Researchers at Georgia Institute of Technology and Georgia University are investigating the cackling of chickens and how they could indicate the health and well being of the flock.
The scientists are trying to pin down what chickens say relates to their welfare and conditions.
There are already guidelines that lay down the best conditions for a chicken to grow, as stress can slow down growth, making the bird lose value. But when conditions fail, farmers may save time and money by just listening. For example, the changes in ammonia concentration are now monitored by short-lived and expansive sensors, sensors that could be replaced with a microphone and software attuned to the sound of chicken ammonia distress.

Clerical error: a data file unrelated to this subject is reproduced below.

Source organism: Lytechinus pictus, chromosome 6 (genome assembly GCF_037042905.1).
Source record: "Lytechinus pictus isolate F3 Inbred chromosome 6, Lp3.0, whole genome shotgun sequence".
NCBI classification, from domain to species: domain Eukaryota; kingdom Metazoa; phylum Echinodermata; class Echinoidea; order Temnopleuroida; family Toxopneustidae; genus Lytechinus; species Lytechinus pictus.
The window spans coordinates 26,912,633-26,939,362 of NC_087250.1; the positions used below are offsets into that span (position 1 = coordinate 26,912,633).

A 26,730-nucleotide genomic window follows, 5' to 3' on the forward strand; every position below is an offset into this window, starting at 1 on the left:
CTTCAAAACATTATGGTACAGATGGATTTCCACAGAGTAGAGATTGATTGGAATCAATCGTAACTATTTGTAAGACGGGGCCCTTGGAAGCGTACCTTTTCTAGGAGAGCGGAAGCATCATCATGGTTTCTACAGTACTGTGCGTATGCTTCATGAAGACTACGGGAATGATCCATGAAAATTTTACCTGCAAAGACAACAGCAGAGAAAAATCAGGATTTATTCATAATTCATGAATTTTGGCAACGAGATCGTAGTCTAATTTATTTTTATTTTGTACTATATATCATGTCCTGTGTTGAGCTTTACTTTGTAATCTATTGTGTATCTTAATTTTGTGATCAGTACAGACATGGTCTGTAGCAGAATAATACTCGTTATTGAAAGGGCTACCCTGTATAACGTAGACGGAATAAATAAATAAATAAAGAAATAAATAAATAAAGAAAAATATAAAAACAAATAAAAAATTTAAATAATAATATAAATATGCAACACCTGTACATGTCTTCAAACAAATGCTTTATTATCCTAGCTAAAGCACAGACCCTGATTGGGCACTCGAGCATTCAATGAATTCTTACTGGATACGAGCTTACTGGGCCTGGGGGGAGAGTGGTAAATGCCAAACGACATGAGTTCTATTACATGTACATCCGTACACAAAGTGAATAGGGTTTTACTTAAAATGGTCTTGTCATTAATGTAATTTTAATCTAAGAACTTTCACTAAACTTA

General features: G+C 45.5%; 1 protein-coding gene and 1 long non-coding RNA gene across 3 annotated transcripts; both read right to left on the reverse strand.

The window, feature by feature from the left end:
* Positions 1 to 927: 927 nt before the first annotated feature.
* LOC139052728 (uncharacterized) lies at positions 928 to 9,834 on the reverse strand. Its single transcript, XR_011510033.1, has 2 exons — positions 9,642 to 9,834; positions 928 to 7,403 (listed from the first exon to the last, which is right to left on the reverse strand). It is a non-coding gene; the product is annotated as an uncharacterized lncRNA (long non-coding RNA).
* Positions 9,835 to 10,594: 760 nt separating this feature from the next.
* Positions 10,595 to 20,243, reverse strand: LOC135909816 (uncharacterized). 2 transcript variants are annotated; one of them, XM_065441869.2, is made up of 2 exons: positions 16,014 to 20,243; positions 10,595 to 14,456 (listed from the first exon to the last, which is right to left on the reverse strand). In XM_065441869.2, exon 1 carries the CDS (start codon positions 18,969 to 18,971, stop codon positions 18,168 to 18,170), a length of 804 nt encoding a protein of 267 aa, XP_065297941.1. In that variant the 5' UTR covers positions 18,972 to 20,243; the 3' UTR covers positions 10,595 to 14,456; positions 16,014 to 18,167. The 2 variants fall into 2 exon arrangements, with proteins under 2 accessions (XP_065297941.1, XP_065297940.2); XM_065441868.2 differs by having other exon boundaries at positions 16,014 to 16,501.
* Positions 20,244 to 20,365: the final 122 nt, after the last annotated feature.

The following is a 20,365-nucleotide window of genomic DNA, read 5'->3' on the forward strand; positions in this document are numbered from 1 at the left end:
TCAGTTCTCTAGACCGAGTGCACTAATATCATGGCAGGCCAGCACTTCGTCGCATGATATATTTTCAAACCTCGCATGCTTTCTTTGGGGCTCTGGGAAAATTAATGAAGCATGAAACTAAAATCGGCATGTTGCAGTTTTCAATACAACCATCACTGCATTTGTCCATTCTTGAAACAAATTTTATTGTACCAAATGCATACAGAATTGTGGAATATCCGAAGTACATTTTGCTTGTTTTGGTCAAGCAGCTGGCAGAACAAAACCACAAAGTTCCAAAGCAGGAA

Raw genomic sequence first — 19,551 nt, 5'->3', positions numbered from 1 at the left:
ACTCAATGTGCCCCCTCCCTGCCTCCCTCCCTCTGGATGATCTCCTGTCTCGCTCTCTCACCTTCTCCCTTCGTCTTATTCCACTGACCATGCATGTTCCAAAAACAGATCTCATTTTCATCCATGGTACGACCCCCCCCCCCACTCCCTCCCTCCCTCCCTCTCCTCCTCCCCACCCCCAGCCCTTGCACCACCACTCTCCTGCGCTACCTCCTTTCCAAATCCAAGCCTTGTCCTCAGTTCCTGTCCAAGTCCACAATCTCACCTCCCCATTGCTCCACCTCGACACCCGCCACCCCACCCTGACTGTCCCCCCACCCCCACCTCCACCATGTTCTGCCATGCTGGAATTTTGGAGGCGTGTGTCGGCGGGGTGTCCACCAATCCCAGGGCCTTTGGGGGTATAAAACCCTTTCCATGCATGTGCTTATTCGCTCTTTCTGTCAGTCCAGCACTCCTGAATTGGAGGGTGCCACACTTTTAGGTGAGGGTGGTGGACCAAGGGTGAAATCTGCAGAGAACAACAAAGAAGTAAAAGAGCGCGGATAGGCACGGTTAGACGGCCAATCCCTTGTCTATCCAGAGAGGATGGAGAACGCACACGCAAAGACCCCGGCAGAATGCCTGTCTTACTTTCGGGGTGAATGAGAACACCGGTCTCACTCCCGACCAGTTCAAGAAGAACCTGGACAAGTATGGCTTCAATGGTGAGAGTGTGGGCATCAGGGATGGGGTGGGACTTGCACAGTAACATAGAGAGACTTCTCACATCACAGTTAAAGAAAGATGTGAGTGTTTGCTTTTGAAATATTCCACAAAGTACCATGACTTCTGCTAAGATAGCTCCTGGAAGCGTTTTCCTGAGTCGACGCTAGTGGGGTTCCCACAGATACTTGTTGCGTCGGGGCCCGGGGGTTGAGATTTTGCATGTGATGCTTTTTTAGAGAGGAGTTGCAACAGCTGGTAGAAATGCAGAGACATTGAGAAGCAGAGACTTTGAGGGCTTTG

But to know what the problem is, one has to make sure that chickens are capable of communicating.
The researchers are monitoring flocks and putting them under stressful conditions, to get an idea of the range and variability of chicken squawking.
Problems to data have been the sheer number of bird vocalisations, as well are trying to listen to the collective sounds of birds, and the interference generated by the ventilation system.
for more info from Georgia Tech
for a video of the experiments on Youtube